Our local library was having an awesome book sale. Although I have drastically reduced buying books, it was too tempting. This book caught my eye. Having read Amulya Malladi's Mango Season several years ago, I expected this book to be similar to the former - a light, entertaining read. But after reading the premise, I had a completely different expectation from the book for a more thoughtful and deeper read. So, I put it in my basket. However, upon reading it, I think there's more that could have been done with a very promising storyline.
Anjali, the protagonist of the book, miraculously survives the infamous gas tragedy in Bhopal, India. However, she carries physical and emotional scars left behind by the tragedy. Her marriage to her handsome army-officer husband crumbles and she remarries an honest and kind man, Sandeep. They set up a humble home in Ooty, where they work as a teacher and a professor. Both of them work to their bones, trying to constantly meet the staggering medical costs accrued due to the illness their son faces. Anjali's life goes on, until one day she meets her first husband and his present wife in her very own hilly town. Anjali goes through an emotional upheaval as she relives her past, and revisits the pain and fury that she had buried. Both families grapple to face the uncomfortable realities of the past as they try to deal with the present and move on. Amidst all this, society's judgmental eyes threaten to destroy everything that Anjali has built since her divorce. Each character is stuck in their own emotional whirlpool until they confront their mistakes and make amends.
Sounds like a deep and heavy book, right? I was particularly interested in how the dynamics between the characters play out and how the story would progress in India's conservative society. Although there are interesting parts to the storyline, and Malladi delves into each character's mind and analyses their points of view, there were some parts of the book that went astray and read like every woman's ultimate fantasy. For one, the characters were too stereotypical. The first husband is bad and inconsiderate - a Bollywood movie's villain. He does everything that a filmy villain does. The second husband is good, far too idealistically good. Anjali's sister-in-law and parents are also quite cliched and predictable. And Anjali is the naive and strong woman who is trying to rise above the wrongs done to her. Secondly, Malladi narrates the story from the perspectives of the three important characters - Anjali, her ex, and Sandeep. While this was a nice touch, after a while every character's inner monologues ran to several pages of emotional venting and carried the same "voice". Everyone vented in the same manner, they always glorified how wonderful Anjali is and how horribly wrong they were, and I found it amusing that all their inner monologues concentrated on the minutiae of events. Is that how we sort out feelings? Although I have not gone inside a man's brain to exactly know how men think or reflect, I do know that it is different from a woman's way of thinking! Everyone's inner thoughts read like the ramblings on a an emotional woman's diary, such as mine ;)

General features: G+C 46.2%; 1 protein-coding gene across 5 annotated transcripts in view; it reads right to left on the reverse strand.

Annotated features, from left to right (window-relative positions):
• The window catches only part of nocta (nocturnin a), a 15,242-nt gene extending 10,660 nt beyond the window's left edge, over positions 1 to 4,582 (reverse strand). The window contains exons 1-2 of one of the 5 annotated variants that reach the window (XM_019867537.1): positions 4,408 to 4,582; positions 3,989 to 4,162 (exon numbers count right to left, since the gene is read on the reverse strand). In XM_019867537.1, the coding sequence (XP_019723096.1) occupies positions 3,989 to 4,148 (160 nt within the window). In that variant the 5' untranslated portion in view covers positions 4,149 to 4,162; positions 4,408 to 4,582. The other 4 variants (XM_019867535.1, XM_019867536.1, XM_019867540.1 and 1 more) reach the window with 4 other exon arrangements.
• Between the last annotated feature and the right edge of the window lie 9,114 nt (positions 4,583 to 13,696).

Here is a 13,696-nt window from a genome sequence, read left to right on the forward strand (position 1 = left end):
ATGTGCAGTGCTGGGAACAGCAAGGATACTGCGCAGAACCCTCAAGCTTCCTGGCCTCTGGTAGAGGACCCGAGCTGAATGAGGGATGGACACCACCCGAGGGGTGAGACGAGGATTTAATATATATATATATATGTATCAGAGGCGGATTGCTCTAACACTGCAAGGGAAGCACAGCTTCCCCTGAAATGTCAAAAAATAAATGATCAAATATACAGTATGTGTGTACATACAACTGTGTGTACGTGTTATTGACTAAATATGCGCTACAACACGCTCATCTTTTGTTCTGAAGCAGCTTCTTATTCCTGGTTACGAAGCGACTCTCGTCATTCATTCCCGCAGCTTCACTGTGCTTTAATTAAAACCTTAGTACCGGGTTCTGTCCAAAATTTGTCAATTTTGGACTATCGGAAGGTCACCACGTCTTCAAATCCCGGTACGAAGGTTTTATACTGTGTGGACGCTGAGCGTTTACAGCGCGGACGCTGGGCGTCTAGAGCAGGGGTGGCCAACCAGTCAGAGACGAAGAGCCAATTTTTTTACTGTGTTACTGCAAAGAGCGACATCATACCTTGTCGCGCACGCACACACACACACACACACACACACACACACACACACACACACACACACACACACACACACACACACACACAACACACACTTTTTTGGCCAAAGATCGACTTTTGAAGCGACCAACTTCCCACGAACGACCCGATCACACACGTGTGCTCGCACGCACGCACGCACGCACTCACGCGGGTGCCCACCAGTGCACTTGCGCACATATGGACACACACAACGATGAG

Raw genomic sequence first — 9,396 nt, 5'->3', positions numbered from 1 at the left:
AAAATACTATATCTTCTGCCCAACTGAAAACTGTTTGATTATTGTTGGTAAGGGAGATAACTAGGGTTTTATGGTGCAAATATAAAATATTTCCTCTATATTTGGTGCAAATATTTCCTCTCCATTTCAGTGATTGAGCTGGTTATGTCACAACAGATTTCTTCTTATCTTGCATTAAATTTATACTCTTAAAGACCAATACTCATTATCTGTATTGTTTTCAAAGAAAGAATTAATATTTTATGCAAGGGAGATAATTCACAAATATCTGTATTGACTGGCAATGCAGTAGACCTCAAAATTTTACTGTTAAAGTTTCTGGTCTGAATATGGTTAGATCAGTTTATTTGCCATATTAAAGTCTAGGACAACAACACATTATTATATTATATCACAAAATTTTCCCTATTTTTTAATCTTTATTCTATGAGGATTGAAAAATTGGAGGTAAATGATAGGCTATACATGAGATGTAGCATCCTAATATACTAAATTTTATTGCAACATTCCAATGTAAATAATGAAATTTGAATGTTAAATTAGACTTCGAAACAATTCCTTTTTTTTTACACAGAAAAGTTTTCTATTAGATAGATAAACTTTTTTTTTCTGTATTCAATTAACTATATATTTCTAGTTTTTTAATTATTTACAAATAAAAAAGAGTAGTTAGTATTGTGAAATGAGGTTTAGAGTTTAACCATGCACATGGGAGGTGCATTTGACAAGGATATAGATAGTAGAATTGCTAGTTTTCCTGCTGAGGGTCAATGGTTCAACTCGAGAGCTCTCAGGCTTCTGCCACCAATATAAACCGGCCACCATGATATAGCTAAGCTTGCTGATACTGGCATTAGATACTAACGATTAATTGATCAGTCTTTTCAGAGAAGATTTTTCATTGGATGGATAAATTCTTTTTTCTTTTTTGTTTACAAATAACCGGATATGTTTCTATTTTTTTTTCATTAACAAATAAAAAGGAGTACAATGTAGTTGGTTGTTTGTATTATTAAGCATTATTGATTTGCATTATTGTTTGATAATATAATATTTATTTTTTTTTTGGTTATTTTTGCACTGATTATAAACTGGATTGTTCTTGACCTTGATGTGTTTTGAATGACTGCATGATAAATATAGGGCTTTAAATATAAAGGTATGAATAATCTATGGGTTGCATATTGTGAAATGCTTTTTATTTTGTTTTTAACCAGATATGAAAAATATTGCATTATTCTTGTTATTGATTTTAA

Finally, the story itself read like a woman's fantasy of avenging all her wrong-doers. After all, it's only in one's fantasy where one's ex, a hardened egoist until days before, would miraculously regret his mistakes, profusely apologize to you, your current partner, your parents, and even more profusely glorify you and put you on a pedestal that reaches the clouds! If only people had so much self-awareness and kindness! So, a lot of the dynamics and characterizations were quite unrealistic because the characters had no shades to them. They suddenly turned uncharacteristically good or bad.
I also thought that some depictions of how conservative Indian society is, were exaggerated. True, it is still a conservative society compared to the West, but things like the treatment of widows is surely not as archaic today (or even 10 years earlier) as depicted in the book. Even the concept of divorce is not as alien in India as it was 20-30 years ago. I am always nervous of books and other media that inadvertently instill an even more outdated view of India than most people in the West already harbor. So, this was just something that I was wary about.
This is Malladi's debut book, and I am sorry to say this, it does indeed read like a debut book. Everything carries potential, but lacks finesse. I cringe when I write this, because I sound supercilious to say all this, especially after understanding how difficult it is to craft an engaging story. However, these are just my thoughts, and I am just one more clueless person on the internet expressing them.